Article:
Huandao Day 2

A slow, wet journey from Kenting to Taitung…

A Taiwan Railways Corporation train passing the clifftop platform at Duoliang Station.
Duoliang Station. Photo: Zhen-Kang.
Distance 160 km
Ride time (with stops) 6 hours
Number of bugs in my eye 1

The day started well, when I opened the curtains and saw it wasn’t raining. But then I discovered my dashcam was smashed.

My scooter has front and rear cameras connected to a recording module under the seat. Last night, in the dark, I removed the microSD card to download the day’s footage. Everything seemed fine.

But this morning, I noticed the screen was smashed:

A motorcycle dashcam recording module with a smashed screen.
I hadn’t realized yesterday, the plastic buckle of my bag—squeezed into my under-seat compartment—had focused pressure on the screen. (It can still record.)

Minutes after this discovery, as I turned onto the main road, a bug flew into my eye. And then it started to rain.

So later, when Google Maps suggested a 14-minute-longer route in the direction of clearer skies, I blindly accepted the offer.

It was a mistake.

Soon I was riding on poorly-maintained single-lane mountain roads, in the rain. In safer conditions it would’ve been great ride. But crawling up slippery, narrow, remote roads at 30km/h, counting down the dozens of kilometers until I rejoined civilization, was a slog.

Looking over the rooftops of Kenting Township. The bay is visible in the distance. The sky is coudy.
Kenting Township, just after I woke up. At this point I thought I’d dodged the forecast rain.
Rice paddies in the foreground, and forest-clad mountains in the distance.
Soon after accepting Google’s detour, I was passing vibrant green rice paddies.
A painted concrete arch over the road marking the entrance to Mudan Township. Welcome is written in Paiwan, Chinese, and English.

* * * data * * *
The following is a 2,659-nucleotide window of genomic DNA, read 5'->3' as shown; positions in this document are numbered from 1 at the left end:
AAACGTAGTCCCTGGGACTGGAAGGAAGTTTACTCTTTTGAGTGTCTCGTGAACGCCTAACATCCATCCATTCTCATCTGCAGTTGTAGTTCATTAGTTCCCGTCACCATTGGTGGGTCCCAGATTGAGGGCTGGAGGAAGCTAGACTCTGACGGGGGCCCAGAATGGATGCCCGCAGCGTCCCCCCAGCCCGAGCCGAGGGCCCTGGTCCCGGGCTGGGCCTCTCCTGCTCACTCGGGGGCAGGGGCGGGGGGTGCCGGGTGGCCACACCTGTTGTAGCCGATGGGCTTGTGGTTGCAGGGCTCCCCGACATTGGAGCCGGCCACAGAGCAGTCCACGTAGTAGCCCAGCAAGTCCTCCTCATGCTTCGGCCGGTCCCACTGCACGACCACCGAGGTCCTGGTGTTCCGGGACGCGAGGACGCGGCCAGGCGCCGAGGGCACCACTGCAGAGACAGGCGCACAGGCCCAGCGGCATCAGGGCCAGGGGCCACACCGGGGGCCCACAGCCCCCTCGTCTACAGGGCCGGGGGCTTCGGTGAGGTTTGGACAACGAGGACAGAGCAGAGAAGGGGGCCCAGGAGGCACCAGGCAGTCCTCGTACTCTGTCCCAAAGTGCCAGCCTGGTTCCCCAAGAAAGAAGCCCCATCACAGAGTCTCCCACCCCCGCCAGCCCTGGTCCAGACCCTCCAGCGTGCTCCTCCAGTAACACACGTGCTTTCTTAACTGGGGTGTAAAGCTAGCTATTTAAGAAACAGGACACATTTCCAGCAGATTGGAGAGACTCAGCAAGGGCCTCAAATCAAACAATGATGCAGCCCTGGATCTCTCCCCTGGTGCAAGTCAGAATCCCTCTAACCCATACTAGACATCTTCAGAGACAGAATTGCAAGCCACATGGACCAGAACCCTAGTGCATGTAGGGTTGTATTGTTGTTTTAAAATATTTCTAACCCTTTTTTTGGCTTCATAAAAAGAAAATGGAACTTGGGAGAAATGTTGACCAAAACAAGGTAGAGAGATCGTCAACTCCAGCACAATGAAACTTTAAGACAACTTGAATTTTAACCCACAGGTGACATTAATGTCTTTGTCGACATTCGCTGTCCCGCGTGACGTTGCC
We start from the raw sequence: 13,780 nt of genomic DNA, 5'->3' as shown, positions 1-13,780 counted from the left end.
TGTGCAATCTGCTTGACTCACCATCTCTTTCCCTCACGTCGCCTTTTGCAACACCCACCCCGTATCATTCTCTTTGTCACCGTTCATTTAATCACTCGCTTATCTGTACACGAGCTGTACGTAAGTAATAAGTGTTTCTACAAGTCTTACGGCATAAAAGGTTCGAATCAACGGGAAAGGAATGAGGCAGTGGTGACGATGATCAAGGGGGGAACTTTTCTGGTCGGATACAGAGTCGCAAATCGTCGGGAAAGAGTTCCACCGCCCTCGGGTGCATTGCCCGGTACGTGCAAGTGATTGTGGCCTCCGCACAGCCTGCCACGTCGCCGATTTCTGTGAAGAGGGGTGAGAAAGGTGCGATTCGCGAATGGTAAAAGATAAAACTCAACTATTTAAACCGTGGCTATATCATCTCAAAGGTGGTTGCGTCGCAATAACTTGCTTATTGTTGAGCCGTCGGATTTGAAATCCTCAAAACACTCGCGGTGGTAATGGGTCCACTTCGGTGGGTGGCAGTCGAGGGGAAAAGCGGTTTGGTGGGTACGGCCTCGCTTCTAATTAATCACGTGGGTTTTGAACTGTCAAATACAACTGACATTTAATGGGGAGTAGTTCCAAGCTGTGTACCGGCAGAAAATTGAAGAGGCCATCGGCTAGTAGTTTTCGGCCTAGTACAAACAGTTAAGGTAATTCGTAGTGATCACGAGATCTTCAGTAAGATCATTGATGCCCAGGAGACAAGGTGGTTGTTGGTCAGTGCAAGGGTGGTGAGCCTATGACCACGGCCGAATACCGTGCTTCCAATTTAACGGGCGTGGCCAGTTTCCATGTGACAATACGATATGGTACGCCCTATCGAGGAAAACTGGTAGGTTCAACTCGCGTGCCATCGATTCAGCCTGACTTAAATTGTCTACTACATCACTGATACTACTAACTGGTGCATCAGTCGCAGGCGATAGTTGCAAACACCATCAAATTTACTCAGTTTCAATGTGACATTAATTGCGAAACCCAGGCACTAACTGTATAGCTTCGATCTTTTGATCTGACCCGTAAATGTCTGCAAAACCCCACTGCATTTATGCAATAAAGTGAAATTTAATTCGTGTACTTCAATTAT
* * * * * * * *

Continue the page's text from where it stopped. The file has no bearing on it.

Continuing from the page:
There was one upside to taking this route: I passed Mudan Township, an indigenous mountain township populated by the Paiwan people. There were red-and-yellow gates at either end, and Paiwan art on all public buildings.
A painted relief on a bridge. The paintings show people carrying dead animals or hunting animals.
Bridges and retaining walls featured Paiwan art, as well.
Wide-angle view of Mudan Township beneath a large dam filled with water, and surrounded by bush-clad mountains.
Mudan sits below this large dam.
Screenshot of Google Maps on an iPhone showing a winding route ahead, and 4.7km until the next right turn.
I didn’t take photos once it started raining, so I took a screenshot to remind myself of the torturous-in-the-rain Route 199.

The rain eventually stopped, and somewhere near the top of the mountain I rejoined a road with more than one lane. Coasting down the dry eastern side, with intermittent views over the Philippine Sea, I rediscovered the joy of huandao.

Forested mountains in the foreground, with the sea visible in the distance.
My first glimpse of the Philippine Sea.
A scooter parked on the side of a four-lane coastal road, nested between forested mountains and a stony beach.
I removed my rain jacket to enjoy the relatively warm, dry air.

I stopped at Duoliang Station—reportedly the most beautiful station in all of Taiwan. I can see how that was once true, but it isn’t anymore.

Don’t be fooled by its Wikipedia entry—that photo was taken before track electrification. Nowadays, the disused station and the sea views are partially-obscured by overhead lines and supporting infrastructure:

This was the least-obscured shot I could get of the station (the part with red handrails). Three passenger trains passed while I was there. The station’s been closed since 2006.

I rode onwards to Taitung City, where I caught up with a former classmate at his famous house (as featured on his son Xiaofei’s YouTube channel), and met another friend for dinner.

A good way to end a good-and-bad day.

Screenshot of a Presidential Alert on an iPhone lock screen. The English part of the alert says: ‘[Air raid Alert] MIssile flyover Taiwan airspace,be aware.’
As I was arriving at my friend’s house, I received this Presidential Alert on my phone. The Chinese text translates to: “[Air Defense Alert] China launched a satellite at 15:04, it has flown over Southern Taiwan. Please pay attention to safety. If an unknown object is found, call the police to deal with it.” (The military later apologized for using the word “Missile” in the English text.)
Tray of food including soup, rice, a bowl of braised vegetables, and a side of passionfruit.
At dinner, the ‘Taitung Seasonal Veggie Set Menu’ (NT$280/NZ$14) was excellent.

Day 2 soundtrack

  1. Seu Jorge – The Life Aquatic Studio Sessions (Apple Music) (Spotify)
  2. The Crane – Talent (Apple Music) (Spotify)
  3. Patti Smith – Horses (Apple Music) (Spotify)
  4. R.E.M. – Collapse Into Now (Apple Music) (Spotify)
  5. R.E.M. – Accelerate (Apple Music) (Spotify)

Dashcam timelapse